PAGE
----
Alexander’s burning of the domicile contradicts key moments of the film, including the important opening credits, set over Leonardo’s unfinished Adoration of the Magi, while the “Erbarme Dich,” the magnificent aria for vocalist and solo violin from St. Matthew Passion, fills the soundtrack. It is hard to think of a more devotional opening – to faith and art – than this moment, the real establishing sequence. Later in the film, Alexander and Otto observe a print of the Adoration in Alexander’s upstairs quarters. Otto finds the painting “sinister,” and Leonardo “terrifying” (both words perfectly valid – one of the most noteworthy features are the eyes of the Magi, deep-set in their craning skulls). The “sinister” painting fairly dominates the film as fear takes over, with a second vision of the apocalypse, more or less coinciding with Alexander’s counsel from Otto and Alexander’s encounter with Maria (Guorun Gisladottir). The two men become partners, Alexander heeding Otto’s advice to have sex with the “witch” Maria, the sometime maid and foreigner who must be excluded from family events. Otto in turn is allowed to enter the domestic space, although he “faints” as he discourses on the fantastic – or because of his closeness to Alexander and this put-upon man’s desire to disrupt the female’s control. One can argue that Otto plays a key role in the destruction of the domestic space. At the same time, Otto’s counsel can be seen as wholly ludicrous; the performances suggest as such, Alexander scoffing at Otto’s “Nietschean pranks” (in the opening, Otto goes on about the eternal return), Allan Edwall’s performance almost a send-up of his character in some moments.
The Nativity is a key Christian image, lauding the family unit itself, often connected in narratives using Christmas in some way to the divine Holy Family. Christmas is the idealized family celebration – one whose importance doesn’t erode despite all the evidence of it being merely a consumer orgy. The family is one of Tarkovsky’s preoccupations, particularly in Mirror, an attempt to revisit his parents’ earlier days as it simultaneously takes apart the painful dreams/memories of childhood. Tarkovsky may (or may not) see that the pain of Mirror is inextricably linked to love of home and family; he burns the dacha in awareness of the point, especially as the mother isn’t quite that faithful a protector of defender of domesticity (the intrusion of the stranger at the opening, his showing-up is a threat born of the imagination of the artist, even as the stranger crashes on the rickety fence).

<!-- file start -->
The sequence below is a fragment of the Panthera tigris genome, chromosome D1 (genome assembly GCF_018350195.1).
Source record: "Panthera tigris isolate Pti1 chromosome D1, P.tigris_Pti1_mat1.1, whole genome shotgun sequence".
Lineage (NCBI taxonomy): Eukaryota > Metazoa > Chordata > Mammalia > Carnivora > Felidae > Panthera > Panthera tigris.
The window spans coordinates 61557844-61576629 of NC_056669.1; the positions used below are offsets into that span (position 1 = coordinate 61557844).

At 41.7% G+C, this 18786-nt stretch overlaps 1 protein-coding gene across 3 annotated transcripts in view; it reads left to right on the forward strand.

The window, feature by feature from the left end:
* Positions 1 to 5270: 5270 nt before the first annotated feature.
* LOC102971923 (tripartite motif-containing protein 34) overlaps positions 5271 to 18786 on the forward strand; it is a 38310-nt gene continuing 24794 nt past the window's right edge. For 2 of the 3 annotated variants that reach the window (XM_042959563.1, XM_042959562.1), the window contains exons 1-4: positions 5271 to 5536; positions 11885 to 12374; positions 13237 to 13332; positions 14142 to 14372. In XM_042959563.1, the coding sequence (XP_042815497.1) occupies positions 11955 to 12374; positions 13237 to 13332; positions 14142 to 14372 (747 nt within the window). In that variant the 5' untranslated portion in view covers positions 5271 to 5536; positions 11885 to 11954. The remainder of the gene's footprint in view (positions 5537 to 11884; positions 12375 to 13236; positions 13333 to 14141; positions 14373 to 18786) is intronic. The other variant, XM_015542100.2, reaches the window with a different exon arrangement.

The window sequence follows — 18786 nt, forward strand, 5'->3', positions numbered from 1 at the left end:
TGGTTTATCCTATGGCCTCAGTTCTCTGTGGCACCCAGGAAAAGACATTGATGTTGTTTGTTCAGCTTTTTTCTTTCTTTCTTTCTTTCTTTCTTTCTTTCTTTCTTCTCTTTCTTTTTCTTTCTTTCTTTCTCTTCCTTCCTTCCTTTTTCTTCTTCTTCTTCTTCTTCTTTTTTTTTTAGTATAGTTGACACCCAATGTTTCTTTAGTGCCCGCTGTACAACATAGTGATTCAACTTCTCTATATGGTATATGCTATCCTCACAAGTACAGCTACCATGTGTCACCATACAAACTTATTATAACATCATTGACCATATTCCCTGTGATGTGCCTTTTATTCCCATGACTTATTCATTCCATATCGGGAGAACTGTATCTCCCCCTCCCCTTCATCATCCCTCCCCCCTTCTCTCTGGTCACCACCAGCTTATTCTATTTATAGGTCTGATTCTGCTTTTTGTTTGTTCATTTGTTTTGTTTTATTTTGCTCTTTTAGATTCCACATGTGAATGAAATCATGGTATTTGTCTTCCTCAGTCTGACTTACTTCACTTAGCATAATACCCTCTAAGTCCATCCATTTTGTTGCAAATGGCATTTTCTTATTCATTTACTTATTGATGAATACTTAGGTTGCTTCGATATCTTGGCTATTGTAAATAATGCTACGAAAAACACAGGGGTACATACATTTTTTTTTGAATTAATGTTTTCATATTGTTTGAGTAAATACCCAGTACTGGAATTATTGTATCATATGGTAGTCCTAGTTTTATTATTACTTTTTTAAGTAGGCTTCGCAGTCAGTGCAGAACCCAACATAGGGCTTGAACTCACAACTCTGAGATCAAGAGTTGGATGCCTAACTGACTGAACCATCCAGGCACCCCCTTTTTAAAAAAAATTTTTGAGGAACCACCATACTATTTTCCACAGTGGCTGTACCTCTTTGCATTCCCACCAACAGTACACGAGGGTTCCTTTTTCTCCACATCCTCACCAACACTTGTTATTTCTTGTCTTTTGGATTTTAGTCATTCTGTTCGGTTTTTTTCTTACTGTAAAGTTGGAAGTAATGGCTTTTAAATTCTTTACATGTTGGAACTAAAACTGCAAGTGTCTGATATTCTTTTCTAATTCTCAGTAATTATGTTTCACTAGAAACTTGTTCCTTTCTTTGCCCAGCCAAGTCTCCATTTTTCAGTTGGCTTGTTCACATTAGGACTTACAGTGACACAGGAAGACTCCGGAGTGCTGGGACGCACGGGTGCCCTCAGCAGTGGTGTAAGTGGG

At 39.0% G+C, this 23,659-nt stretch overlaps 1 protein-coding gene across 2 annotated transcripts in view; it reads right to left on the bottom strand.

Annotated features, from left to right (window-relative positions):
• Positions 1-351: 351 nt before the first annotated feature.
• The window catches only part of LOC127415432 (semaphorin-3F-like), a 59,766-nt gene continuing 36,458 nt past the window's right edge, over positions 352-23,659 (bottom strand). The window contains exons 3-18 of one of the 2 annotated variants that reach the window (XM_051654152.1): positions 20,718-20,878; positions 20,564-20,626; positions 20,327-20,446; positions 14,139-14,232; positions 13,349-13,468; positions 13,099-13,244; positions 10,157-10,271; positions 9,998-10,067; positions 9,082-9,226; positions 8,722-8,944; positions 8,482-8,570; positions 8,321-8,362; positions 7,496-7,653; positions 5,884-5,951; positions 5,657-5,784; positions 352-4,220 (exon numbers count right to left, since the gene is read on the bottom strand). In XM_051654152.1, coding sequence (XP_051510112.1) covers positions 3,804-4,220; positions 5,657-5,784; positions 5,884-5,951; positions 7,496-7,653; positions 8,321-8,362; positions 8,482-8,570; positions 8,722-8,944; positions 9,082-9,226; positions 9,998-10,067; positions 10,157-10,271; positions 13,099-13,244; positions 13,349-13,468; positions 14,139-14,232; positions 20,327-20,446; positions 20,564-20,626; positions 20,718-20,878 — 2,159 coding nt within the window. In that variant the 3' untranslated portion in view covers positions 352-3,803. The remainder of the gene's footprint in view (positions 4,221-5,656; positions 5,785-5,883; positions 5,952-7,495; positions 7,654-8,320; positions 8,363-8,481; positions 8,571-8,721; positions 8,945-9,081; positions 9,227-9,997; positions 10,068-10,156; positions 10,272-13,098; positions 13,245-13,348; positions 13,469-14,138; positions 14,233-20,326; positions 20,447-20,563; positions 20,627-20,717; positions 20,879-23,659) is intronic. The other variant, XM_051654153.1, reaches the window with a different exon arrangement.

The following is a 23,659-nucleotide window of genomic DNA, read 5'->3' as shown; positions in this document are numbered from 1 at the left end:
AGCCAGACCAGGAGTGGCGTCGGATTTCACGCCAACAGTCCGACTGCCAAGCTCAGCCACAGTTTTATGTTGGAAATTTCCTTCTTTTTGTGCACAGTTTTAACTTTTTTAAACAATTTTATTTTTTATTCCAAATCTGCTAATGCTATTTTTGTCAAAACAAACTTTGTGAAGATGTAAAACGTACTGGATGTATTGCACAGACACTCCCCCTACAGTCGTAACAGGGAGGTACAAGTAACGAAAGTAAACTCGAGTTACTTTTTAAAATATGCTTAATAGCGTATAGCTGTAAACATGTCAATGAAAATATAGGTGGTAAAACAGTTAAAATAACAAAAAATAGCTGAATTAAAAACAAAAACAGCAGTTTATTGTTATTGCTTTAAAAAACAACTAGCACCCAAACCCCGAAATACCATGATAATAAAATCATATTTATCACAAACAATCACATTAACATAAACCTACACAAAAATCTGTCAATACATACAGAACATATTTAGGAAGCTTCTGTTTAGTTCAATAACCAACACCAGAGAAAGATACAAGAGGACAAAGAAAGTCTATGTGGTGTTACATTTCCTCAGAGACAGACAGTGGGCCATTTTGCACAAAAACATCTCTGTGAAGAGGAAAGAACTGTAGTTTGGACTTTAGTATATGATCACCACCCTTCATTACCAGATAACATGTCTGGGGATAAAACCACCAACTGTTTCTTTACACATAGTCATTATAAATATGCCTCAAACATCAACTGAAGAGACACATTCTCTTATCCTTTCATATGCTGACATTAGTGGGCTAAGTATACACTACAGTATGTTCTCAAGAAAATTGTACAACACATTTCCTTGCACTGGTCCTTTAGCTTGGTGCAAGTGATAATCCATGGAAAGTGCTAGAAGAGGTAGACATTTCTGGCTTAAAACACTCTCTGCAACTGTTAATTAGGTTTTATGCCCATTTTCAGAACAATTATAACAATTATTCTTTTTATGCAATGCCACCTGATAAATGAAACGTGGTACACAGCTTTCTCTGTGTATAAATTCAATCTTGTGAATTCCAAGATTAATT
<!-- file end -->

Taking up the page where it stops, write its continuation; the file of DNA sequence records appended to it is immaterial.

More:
The family is questioned at the key argument of the narrative. The elliptical story of The Sacrifice begins with a father/son bonding moment, as Alexander and his little son, referred to only as Little Man, plant a dead tree, a highly ritualized and symbolic action. The family of this film is reduced to father and son and might be called Abrahamic, since the central action is Alexander’s plea to God that he will sacrifice everything, including his son, if God will save humanity. Little Man is clearly associated with the Christ child, who in much Medieval and Renaissance art is portrayed as having adult consciousness, sitting upright and gesturing to onlookers, including the spectator. Yet the Biblical allegory falls apart. Little Man isn’t present for much of the narrative and plays an insignificant role when he is around. His throat surgery makes him vulnerable and voiceless. More important, Alexander brutalizes him, if unconsciously. While Alexander sits in the little stand of trees, soliloquizing about the uselessness of words (consciously aligning himself with Hamlet), Little Man momentarily goes missing. He suddenly rushes into the frame, startling his father, who recoils in reflex to knock the boy down – he has a bloody nose. The first bloodletting of Biblical sacrifice has a ludicrous aspect. Alexander then faints and has his first dream-nightmare of nuclear holocaust. One can infer that the son is disabling the father, already castrated by his wife, clearly a refutation of the mother as Mary, the Holy Virgin.